I have been away enjoying the Australian summer but I have been thinking about this post for some time. Last year I posted a list of the sites that nourish my thinking about teaching, learning and educational technology. During 2009 I am going to write about these sites as a synthesis of themes and links. I hope to post once a week to capture something of a week’s news and discussions. It is my way of responding to and contributing to communities of practice that are growing by sharing (Kim Marshall, Beth Kanter and Richard Byrne are the most recent discoveries for me!).
This first post looks at blog posts published in the week beginning 11 January (back from my holidays then!). At present I am thinking that I will not include directly Ning and Wiki posts. Both are flourishing and I am working on this Ning site developed for IACSS09 and this wiki for a canoe slalom community in Australia. I have joined the Digifolios and Personal Learning Spaces Ning site developed by Cristina Costa.
I list the sites on the Nourishment page by a person’s first name and so for the first post in Food for Thought I am going to pick up on a post by Will Richardson before my start date on Why Blogging is Hard …Still (9 January). Will’s discussion on blogging concludes with this observation:
…I still feel every time I press “publish” is a good thing on balance, not something to avoid as much as to embrace as a path to a greater awareness of myself and of the world around me.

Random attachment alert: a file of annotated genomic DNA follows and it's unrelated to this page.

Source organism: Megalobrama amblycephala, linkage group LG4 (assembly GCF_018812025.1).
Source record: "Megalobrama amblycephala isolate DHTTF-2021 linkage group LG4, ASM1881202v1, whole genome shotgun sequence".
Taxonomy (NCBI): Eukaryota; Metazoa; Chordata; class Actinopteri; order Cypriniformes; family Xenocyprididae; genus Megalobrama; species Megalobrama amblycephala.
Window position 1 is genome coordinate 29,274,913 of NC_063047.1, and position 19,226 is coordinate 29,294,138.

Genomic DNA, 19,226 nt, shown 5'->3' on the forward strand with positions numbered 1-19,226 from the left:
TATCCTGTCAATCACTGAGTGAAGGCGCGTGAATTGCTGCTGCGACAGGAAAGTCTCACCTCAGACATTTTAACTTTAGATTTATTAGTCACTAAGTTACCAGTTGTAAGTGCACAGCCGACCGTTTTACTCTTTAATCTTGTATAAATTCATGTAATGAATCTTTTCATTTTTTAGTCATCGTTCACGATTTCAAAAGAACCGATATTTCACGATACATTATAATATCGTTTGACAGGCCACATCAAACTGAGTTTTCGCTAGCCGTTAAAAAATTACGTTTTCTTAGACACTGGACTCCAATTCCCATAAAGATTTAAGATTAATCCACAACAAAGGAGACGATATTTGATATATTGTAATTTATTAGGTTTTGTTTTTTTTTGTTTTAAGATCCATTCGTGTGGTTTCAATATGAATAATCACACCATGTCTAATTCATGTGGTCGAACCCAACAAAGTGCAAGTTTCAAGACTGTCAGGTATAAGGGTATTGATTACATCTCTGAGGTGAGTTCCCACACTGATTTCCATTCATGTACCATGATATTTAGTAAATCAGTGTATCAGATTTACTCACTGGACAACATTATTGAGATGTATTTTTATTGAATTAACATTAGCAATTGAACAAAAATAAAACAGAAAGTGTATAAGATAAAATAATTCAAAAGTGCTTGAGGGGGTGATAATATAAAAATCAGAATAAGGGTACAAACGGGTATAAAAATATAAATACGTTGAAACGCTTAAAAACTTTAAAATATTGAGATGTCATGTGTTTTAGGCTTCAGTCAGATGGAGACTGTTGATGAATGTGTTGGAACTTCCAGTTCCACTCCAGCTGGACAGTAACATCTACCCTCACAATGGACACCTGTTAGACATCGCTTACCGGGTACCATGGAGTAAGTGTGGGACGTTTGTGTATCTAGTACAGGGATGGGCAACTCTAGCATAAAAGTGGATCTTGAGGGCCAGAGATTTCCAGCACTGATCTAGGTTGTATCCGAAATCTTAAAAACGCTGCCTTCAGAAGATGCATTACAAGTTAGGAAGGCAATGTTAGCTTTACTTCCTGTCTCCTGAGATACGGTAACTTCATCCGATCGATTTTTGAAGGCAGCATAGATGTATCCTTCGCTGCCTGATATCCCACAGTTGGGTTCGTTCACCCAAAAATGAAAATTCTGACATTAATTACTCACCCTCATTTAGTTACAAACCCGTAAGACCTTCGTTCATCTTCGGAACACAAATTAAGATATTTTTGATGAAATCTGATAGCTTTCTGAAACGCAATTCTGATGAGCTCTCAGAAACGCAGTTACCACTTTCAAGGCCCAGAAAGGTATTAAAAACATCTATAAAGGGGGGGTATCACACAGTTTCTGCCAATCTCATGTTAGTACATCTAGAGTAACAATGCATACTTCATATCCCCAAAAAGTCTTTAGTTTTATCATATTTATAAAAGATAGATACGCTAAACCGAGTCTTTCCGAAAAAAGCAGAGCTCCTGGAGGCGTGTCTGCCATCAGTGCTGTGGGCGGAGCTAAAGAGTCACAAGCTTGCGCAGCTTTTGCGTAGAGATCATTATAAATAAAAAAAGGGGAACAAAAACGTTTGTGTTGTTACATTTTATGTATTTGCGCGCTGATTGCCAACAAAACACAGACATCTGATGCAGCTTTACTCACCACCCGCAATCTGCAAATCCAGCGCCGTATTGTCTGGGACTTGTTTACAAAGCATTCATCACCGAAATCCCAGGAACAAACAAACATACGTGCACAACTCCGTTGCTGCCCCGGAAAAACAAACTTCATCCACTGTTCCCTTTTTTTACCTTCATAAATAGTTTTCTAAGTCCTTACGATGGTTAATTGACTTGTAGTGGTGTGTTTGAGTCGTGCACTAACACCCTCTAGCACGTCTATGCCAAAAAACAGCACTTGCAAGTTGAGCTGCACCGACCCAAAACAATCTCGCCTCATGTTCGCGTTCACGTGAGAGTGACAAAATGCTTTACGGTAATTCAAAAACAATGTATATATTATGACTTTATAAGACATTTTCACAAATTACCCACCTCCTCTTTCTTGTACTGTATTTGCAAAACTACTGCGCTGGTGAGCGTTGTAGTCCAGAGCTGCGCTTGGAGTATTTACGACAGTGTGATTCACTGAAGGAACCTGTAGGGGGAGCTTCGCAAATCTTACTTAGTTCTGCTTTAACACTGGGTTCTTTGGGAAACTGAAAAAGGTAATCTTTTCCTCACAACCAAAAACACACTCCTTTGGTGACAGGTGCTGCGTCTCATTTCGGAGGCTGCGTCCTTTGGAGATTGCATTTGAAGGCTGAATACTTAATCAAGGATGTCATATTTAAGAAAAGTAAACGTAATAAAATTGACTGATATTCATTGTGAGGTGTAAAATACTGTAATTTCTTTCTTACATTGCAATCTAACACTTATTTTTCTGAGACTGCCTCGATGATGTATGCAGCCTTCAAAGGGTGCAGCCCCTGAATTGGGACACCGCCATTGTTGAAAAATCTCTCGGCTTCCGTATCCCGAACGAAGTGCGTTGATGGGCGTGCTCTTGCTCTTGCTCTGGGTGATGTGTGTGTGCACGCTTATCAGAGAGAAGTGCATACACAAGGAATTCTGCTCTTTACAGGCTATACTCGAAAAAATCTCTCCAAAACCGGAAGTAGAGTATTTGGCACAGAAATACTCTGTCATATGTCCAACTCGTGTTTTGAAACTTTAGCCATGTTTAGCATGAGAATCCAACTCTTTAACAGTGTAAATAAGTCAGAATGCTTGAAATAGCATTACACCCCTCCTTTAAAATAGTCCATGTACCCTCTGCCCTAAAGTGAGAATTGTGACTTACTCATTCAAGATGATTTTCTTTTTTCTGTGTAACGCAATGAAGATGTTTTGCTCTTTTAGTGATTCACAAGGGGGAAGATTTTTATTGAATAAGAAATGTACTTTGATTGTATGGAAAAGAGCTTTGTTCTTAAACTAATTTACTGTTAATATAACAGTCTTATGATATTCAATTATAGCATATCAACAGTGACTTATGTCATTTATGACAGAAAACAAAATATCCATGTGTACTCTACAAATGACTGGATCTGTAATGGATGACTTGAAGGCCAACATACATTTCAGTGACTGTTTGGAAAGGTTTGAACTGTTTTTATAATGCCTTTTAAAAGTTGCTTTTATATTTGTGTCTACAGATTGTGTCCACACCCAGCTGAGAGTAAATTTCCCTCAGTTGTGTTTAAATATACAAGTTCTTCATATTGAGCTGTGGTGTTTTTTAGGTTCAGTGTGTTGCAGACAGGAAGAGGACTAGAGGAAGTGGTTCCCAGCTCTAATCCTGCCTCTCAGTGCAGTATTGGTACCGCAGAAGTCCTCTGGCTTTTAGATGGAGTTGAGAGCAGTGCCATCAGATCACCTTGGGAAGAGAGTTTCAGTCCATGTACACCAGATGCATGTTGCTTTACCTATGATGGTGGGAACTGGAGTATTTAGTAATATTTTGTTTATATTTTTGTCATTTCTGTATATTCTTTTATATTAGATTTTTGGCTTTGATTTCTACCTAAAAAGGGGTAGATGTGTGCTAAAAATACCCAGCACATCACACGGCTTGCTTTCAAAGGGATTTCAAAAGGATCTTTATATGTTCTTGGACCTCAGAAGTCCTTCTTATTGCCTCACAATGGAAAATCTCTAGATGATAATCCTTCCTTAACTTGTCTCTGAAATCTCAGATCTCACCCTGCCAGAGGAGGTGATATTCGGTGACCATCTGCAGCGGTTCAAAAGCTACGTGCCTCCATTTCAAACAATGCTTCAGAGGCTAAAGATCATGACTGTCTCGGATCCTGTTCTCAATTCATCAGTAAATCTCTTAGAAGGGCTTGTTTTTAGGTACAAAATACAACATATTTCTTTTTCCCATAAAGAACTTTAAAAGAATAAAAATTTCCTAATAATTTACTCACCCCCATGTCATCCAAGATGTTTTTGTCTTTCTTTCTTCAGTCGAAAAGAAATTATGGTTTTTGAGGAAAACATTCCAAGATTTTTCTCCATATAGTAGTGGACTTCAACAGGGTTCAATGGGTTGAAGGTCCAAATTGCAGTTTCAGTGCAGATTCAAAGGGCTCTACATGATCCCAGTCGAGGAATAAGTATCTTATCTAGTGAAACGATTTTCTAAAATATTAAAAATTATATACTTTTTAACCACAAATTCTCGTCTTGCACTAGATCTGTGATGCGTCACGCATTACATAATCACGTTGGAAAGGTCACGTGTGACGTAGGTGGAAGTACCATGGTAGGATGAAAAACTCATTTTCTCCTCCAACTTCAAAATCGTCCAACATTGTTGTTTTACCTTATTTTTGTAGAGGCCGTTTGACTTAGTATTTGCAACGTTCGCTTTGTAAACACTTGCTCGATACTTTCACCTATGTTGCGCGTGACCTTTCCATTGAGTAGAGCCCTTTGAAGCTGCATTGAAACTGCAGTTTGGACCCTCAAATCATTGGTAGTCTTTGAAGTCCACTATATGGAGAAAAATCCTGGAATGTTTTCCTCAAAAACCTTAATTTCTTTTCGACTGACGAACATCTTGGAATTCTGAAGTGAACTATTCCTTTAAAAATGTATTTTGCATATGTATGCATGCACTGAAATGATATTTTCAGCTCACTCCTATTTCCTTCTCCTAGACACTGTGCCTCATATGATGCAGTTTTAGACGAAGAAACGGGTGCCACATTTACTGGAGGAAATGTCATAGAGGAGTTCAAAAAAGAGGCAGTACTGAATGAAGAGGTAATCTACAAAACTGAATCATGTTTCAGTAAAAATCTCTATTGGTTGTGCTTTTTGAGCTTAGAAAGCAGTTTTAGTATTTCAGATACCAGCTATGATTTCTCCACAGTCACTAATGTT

In the week in review Will has posted about his on-line reading habits and the strategies he is developing to change his on-line practices (12 January) (interesting to note Tony Karrer’s discussion of an information radar in this context). This post and the comments received give some excellent insights into reading possibilities. (Shortly after reading Will’s post I found Benjamin Stewart’s post about Storytelling and noted his observation that “I see my own online identity in a constant state of flux as I am constantly trying out new technologies that best serve my own learning and teaching practice”.) Will posted a short piece about a fascinating in-car conversation with his daughter (13 January). His last post of the week was a discussion about Web 2.0 (15 January) and he addressed some of the issues arising from Howard Gardner’s work (amongst others). Will comments that “Whether we think this new learning landscape online is a good thing or not, the reality is that it’s not going away, and that having the skills to make the most of the opportunities here are only going to become more and more important” and asks “But how do we make that happen for those who don’t find the entry point as easy as most of you reading this have found it?”
Wesley Fryer posted thirteen times last week. Amongst his posts were items about Photodropper (11 January), Gabcast and WordPress (12 January), CrowdSpring (12 January), Kaplan University’s video It’sTime for a New Kind of University (12 January), videoconferencing with Google Chat (13 January), the ISTEconnects Blog (15 January), and digital storytelling (15 January). After reading Wesley’s final post of the week (17 January) I wondered about the kind of conversation his ‘8 year old American Girl doll and movie fan’ would have with Will’s daughter. I think it would be a fascinating journey.
..vt posted this week about internet access in Africa (15 January) and shared news of plans to support rural access to internet opportunities.